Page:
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MySQL: creating a table with Constraint that has multiple-choice input

 
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i have the following code i try to execute



and i get the following error codes

   “A symbol name was expected! A reserved keyword can not be used as a column name without backquotes. (near "CHECK" at position 147)
   Unexpected beginning of statement. (near "Category" at position 155)
   Unrecognized statement type. (near "in" at position 164)

the error appears on the bold line of code " I am a beginner in MySQL so any help would be greatly appreciated

i also get the following error line "#1005 - Can't create table shopping_centres.shoppingcentreshop (errno: 150 "Foreign key constraint is incorrectly formed") (Details…)"
I am a complete beginner so any help is much appreciated. i am using mariadb version 10.4.11
 
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You explicitly coded the invalid keyword CONSTRAINT in your DDL. MySQL doesn't need or want that word there. It already knows what a constraint is. So not:


But simply


It was thinking you were attempting to define a column named "CONSTRAINT". Badly.
 
Georgios Adamidis
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Tim Holloway wrote:You explicitly coded the invalid keyword CONSTRAINT in your DDL. MySQL doesn't need or want that word there. It already knows what a constraint is. So not:


But simply


It was thinking you were attempting to define a column named "CONSTRAINT". Badly.


i tried erasing the CONSTRAINT and i get an error code of "Unrecognized data type near CHECK"
 
Tim Holloway
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Sorry, I was looking at stale docs. One thing, though. I really don't recommend using upper-case letters in SQL column and table names. Different databases react differently and it can be pretty messy. MySQL is very strict  and lots of MySQL databases do have mixed-case names, but as I said, it's not something I recommend.

Anyway, let me see if I can take a stab:


I made the lines shorter so that they would fit in a non-scrolled browser window. But note that I put the check constraints with their column definitions and not as appended clauses. Makes the syntax simpler and reduces confusion about what's being done where.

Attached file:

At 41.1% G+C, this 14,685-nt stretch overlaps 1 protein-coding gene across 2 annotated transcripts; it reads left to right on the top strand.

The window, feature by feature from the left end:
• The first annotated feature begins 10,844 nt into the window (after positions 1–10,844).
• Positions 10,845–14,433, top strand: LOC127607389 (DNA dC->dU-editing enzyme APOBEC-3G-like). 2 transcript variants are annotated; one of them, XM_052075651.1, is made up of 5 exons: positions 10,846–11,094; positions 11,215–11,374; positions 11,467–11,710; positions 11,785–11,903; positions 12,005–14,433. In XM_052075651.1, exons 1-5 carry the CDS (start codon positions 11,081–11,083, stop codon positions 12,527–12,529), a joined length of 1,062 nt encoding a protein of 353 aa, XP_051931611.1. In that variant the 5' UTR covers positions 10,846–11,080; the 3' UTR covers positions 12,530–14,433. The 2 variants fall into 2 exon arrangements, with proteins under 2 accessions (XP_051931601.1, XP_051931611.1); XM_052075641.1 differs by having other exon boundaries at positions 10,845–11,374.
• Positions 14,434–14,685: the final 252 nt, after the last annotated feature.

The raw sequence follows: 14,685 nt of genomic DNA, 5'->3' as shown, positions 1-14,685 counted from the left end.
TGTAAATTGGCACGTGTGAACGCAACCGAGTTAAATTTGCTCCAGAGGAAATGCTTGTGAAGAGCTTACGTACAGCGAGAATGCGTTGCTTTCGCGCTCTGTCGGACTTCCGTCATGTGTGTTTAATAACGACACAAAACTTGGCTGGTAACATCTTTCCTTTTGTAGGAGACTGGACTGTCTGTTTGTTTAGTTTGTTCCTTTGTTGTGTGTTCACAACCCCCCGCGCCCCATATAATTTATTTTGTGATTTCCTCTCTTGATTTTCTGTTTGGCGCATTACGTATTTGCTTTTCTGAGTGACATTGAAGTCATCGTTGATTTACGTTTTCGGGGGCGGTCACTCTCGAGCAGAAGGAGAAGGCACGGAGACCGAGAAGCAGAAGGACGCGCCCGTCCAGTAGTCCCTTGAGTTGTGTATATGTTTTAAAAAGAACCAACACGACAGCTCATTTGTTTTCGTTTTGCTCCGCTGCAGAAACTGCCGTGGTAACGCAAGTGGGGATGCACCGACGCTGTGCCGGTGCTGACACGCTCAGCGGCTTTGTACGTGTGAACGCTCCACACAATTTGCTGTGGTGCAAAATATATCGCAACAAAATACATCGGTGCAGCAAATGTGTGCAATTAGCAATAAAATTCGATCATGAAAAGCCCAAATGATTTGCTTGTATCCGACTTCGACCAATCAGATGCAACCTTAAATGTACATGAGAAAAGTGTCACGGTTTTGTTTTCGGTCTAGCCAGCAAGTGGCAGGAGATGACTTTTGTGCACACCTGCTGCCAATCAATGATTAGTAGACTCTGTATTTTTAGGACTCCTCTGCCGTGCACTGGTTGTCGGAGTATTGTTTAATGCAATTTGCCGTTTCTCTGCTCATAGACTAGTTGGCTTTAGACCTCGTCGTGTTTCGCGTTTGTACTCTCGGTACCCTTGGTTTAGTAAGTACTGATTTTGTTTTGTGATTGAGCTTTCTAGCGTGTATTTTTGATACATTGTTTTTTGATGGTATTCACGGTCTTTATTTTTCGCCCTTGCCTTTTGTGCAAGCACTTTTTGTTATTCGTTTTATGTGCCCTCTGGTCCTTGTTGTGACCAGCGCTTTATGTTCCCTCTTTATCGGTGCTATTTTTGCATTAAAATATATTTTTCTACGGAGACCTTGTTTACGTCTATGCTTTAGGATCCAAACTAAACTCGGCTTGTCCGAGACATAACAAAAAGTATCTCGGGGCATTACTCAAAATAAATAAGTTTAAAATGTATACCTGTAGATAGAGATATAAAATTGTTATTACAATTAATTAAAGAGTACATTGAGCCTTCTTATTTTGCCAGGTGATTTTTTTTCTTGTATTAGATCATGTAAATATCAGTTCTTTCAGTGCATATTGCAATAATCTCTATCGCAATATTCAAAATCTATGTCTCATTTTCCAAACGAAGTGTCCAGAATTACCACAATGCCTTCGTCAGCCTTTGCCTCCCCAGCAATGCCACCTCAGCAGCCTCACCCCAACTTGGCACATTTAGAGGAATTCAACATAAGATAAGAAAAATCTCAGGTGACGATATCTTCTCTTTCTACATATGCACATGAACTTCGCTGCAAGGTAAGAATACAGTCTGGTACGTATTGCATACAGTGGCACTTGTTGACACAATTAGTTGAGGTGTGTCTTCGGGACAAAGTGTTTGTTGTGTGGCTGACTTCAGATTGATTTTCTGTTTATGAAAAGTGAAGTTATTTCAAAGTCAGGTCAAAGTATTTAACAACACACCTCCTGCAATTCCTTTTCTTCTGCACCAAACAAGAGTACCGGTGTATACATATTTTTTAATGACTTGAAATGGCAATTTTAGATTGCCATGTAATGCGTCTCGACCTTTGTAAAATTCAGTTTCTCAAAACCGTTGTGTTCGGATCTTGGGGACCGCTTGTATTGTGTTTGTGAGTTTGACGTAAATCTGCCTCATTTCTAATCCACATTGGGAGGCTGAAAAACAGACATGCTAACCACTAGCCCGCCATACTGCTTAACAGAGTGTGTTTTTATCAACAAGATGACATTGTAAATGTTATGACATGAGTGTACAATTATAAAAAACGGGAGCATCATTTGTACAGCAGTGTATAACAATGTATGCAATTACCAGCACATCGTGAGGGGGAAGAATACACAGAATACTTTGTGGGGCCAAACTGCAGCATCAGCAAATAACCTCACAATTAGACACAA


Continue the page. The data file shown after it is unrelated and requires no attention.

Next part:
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Georgios Adamidis wrote:i tried erasing the CONSTRAINT and i get an error code of "Unrecognized data type near CHECK"



Did you keep the comma at the end of line 5 in your original post? It looks to me like that comma makes MySQL think that there's another column definition coming on line 6.

I have to say: I decided to look in the MySQL documentation because I haven't used constraints like that before. And it's almost impossible to find actual examples there. That seems to be left to tutorial-writers on the web, who don't always do a good job of examples themselves. I read several such tutorials without once seeing "CONSTRAINT" in any of their examples.
 
Tim Holloway
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It's true. The examples are sparse and third-party examples are questionable. I ended up typing in the DDL myself as a confirmation.

The CHECK constraint can either be applied directly to the column definition (like I did) or as a clause after the column definitions. The keyword "CONSTRAINT" isn't needed on a column definition constraint, as it's known implicitly.
 
Georgios Adamidis
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Tim Holloway wrote:Sorry, I was looking at stale docs. One thing, though. I really don't recommend using upper-case letters in SQL column and table names. Different databases react differently and it can be pretty messy. MySQL is very strict  and lots of MySQL databases do have mixed-case names, but as I said, it's not something I recommend.

Anyway, let me see if I can take a stab:


I made the lines shorter so that they would fit in a non-scrolled browser window. But note that I put the check constraints with their column definitions and not as appended clauses. Makes the syntax simpler and reduces confusion about what's being done where.



I get the following error code when i use the recommended code "MySQL said: Documentation

#1005 - Can't create table `shopping_centres`.`shoppingcentreshop` (errno: 150 "Foreign key constraint is incorrectly formed")"
 
Georgios Adamidis
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I just managed to resolve the issue. The problem was the names of the tables in the foreign key assignments.. Thanks to everyone for your help
 
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